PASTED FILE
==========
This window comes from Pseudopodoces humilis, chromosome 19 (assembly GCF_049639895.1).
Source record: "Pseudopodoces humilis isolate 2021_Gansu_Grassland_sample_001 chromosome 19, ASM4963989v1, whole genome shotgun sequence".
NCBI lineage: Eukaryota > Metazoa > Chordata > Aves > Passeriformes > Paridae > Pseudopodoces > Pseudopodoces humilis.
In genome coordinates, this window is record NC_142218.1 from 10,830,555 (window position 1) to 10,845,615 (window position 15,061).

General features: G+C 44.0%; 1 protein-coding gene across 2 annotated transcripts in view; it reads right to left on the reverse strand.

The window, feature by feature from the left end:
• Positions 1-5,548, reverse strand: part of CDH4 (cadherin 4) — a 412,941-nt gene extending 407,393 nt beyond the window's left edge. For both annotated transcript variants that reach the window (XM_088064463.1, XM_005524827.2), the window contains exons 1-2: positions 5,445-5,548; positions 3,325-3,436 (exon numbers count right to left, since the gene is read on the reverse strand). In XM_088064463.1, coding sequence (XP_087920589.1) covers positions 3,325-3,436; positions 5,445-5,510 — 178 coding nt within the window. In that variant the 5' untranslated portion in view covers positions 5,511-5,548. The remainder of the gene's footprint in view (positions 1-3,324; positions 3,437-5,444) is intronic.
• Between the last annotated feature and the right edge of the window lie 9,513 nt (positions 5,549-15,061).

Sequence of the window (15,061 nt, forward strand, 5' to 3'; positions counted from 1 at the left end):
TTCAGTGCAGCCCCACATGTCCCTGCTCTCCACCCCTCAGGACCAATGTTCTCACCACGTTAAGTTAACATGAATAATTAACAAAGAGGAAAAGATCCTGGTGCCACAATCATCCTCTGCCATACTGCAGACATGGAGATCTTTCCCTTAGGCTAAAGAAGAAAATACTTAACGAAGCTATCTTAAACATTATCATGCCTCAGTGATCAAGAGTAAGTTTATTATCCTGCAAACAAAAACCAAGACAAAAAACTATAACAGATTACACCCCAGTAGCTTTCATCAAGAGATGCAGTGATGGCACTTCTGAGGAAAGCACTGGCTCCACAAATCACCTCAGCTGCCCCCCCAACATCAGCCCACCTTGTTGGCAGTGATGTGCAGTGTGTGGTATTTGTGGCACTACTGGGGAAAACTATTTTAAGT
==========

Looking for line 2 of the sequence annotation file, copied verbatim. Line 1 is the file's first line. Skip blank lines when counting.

Source record: "Pseudopodoces humilis isolate 2021_Gansu_Grassland_sample_001 chromosome 19, ASM4963989v1, whole genome shotgun sequence".